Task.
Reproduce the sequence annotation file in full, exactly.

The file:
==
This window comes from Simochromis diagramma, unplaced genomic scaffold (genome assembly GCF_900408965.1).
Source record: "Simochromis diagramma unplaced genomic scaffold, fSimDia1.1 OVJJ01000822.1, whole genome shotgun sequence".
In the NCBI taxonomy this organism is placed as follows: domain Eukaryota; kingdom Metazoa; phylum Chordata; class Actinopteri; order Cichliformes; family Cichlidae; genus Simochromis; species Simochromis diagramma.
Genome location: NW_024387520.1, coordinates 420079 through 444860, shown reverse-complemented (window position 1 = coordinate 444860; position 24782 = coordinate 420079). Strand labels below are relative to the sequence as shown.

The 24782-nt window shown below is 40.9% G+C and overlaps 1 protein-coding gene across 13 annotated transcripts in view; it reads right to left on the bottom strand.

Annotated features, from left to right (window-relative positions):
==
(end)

This window comes from Simochromis diagramma, unplaced genomic scaffold (genome assembly GCF_900408965.1).
Source record: "Simochromis diagramma unplaced genomic scaffold, fSimDia1.1 OVJJ01000822.1, whole genome shotgun sequence".
In the NCBI taxonomy this organism is placed as follows: domain Eukaryota; kingdom Metazoa; phylum Chordata; class Actinopteri; order Cichliformes; family Cichlidae; genus Simochromis; species Simochromis diagramma.
Genome location: NW_024387520.1, coordinates 420079 through 444860, shown reverse-complemented (window position 1 = coordinate 444860; position 24782 = coordinate 420079). Strand labels below are relative to the sequence as shown.

The 24782-nt window shown below is 40.9% G+C and overlaps 1 protein-coding gene across 13 annotated transcripts in view; it reads right to left on the bottom strand.

Annotated features, from left to right (window-relative positions):